Drought - March 2009
NCDC added Alaska climate divisions to its nClimDiv dataset on Friday, March 6, 2015, coincident with the release of the February 2015 monthly monitoring report. For more information on this data, please visit the Alaska Climate Divisions FAQ.
|Contents Of This Report:||
|The weather pattern for March consisted of a series of fronts and low pressure systems which moved across the country in a generally west-to-east zonal upper-level flow. This pattern brought above-normal precipitation to parts of the Northwest and northern Plains, Midwest to Lower Great Lakes, and southern Plains to Southeast. The wet low pressure systems generally missed other areas, including the Southwest, Florida, extreme south Texas, and parts of the central Plains, Ohio Valley, and the Northeast. As a result, drought conditions improved in California and the Southeast, deteriorated over south Texas and much of Florida, and crept into parts of the mid-Atlantic region (March 31 USDM versus February 24 USDM).|
|March was drier than
normal across the western portion of Puerto
Rico, with a mixed precipitation pattern for the last
90 days and drier-than-normal conditions across the south
central and eastern portions for the last
180 days. The precipitation pattern was mixed across the
Hawaiian Islands for March,
last 6 months, and the
last 12 months, but mostly drier than normal for the
last 90 days. The precipitation pattern for Alaska was
generally mixed for March,
last 90 days,
last 6 months, and
last 12 months. But abundant precipitation fell at many
stations and April 1st
snowpack was mostly average or above.
By the end of March, the core drought areas included:
conditions, as estimated by NASA's Mosaic model (surface
deeper layers) and the NOAA Climate
Prediction Center, improved in the Southeast and parts of
Texas, but worsened in Florida and the Northeast, compared to a
month ago. Streamflow levels (both modeled
increased in the Northwest, Southeast, and parts of the southern
Plains, but decreased across parts of Florida and the Northeast
when compared to a month ago (modeled,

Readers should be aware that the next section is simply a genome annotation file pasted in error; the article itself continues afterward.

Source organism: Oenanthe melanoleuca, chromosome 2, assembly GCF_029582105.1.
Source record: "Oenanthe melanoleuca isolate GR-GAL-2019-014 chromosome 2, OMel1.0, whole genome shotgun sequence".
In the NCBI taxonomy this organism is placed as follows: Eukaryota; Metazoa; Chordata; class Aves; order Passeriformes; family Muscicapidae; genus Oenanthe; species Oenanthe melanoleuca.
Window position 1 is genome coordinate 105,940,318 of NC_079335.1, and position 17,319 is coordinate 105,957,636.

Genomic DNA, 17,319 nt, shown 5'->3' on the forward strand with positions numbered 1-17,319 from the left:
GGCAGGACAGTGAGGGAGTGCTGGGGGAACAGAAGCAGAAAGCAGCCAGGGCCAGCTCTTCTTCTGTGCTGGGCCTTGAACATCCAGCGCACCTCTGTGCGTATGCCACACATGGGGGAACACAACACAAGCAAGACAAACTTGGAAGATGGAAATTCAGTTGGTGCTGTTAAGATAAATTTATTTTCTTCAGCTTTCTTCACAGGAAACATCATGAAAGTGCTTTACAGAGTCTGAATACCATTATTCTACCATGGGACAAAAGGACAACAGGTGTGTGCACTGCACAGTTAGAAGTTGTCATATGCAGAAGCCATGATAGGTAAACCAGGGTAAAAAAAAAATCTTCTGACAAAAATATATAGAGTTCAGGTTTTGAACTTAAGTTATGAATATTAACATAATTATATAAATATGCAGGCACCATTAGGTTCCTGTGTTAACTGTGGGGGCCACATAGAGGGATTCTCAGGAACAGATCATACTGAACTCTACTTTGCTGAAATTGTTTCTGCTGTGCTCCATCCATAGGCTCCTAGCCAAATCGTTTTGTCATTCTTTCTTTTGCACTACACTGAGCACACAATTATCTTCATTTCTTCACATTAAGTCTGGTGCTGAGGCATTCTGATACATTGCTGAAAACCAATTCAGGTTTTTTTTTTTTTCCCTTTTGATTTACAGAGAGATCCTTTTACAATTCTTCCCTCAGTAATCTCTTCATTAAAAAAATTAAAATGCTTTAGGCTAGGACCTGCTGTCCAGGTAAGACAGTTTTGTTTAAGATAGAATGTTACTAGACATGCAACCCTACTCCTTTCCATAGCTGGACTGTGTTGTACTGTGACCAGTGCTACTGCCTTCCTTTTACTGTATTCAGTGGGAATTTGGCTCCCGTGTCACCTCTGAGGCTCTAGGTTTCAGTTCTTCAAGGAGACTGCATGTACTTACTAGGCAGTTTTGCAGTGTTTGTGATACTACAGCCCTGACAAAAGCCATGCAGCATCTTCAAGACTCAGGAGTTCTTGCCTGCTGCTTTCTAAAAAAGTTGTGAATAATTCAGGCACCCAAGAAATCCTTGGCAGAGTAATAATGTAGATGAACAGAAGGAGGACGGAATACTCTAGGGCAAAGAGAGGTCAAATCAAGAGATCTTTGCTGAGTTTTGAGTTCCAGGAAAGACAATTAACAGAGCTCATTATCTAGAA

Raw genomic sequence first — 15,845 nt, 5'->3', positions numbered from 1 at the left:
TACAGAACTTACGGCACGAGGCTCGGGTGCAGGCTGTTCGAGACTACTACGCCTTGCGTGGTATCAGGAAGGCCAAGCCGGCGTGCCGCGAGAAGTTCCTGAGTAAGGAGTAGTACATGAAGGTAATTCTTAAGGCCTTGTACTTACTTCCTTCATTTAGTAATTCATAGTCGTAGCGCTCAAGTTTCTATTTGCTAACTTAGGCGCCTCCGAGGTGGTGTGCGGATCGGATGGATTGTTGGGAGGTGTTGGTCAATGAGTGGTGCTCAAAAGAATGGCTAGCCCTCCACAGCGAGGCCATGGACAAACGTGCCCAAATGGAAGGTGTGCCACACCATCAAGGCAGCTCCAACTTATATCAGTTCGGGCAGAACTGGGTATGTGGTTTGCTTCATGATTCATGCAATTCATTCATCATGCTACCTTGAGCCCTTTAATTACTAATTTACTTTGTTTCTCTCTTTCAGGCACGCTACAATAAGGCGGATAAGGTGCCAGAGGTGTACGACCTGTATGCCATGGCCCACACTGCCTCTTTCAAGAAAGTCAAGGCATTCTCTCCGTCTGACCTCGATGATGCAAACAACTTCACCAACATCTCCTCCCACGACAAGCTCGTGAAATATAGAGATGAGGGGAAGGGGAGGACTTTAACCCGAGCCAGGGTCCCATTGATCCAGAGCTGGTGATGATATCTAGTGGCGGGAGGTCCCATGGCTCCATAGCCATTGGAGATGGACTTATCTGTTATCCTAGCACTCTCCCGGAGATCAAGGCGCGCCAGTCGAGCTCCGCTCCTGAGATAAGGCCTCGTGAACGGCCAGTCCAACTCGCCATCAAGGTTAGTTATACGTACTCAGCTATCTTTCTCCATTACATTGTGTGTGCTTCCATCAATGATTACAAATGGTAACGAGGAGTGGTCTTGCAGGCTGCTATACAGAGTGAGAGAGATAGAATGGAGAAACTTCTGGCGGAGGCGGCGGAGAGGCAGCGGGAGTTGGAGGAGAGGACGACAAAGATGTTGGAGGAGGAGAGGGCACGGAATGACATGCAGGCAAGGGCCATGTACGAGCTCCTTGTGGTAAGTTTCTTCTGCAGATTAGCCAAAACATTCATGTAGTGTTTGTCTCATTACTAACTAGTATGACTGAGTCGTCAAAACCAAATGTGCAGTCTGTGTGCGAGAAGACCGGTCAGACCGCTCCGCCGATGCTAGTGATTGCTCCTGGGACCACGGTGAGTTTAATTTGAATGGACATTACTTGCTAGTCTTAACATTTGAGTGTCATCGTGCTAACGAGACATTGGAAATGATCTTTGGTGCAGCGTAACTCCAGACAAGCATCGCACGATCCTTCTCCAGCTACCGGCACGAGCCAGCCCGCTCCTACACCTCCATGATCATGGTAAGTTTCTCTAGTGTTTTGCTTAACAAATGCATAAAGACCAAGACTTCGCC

Data from the USGS
network of wells indicated
lingering groundwater impacts across the Southeast and
worsening groundwater conditions across parts of Florida and the
Northeast. The impact of drought on vegetation
is normally reduced this time of year due to seasonally colder
weather, but the satellite-based Vegetation Health
Index indicated stress to vegetation in the southern
The low streams and declining groundwater levels resulting from the dry weather in the Mid-Atlantic during 2009, especially in March, prompted the USGS to issue a news release warning that some shallow domestic wells may be unable to supply sufficient water to meet summer demands.
|The dryness in March was a continuation of prolonged dryness in some parts of the country. In the Northeast and mid-Atlantic states, the first three months of 2009 were dry, but the latter months of 2008 were wet. The March wetness in the Southeast and southern Plains interrupted a dry spell which can be traced back several months, while in parts of the West, dry conditions can be traced back 12 months or longer.|
|Several states had the driest January-March on record (Delaware, Maryland, New Jersey) or ranked in the top ten driest for the year-to-date (Arizona, Connecticut, New York, Pennsylvania, Utah, West Virginia). The Northeast region, as a whole, had the driest January-March on record, and for the contiguous U.S., 2009 had the third driest January-March in the 1895-2009 record.|
precipitation fell across parts of the West during February
relief and improved snowpack (April 1
versus March 1;
change map) to some areas. But long-term
deficits remained across much of the West (last 6 months,
24 months). In spite of the recent rain and snow, California
still had the sixth
driest April-March period on record.
Snowpack and snow water content remained below average across parts of the West. Reservoir levels were above average in Arizona, Colorado, and Washington, but below average across many other states. According to the Palmer Drought Index, about 52 percent of the region was in moderate to extreme drought at the end of the month, while the USDM estimated the statistics at about 28 percent in moderate to exceptional drought and about 68 percent experiencing abnormally dry to exceptional drought conditions. The differences between the Palmer and USDM statistics are due to the extreme seasonality of precipitation in the West and other hydrologic components in the drought calculations.
|A more detailed drought discussion, provided by the NOAA Regional Climate Centers and others, can be found below.|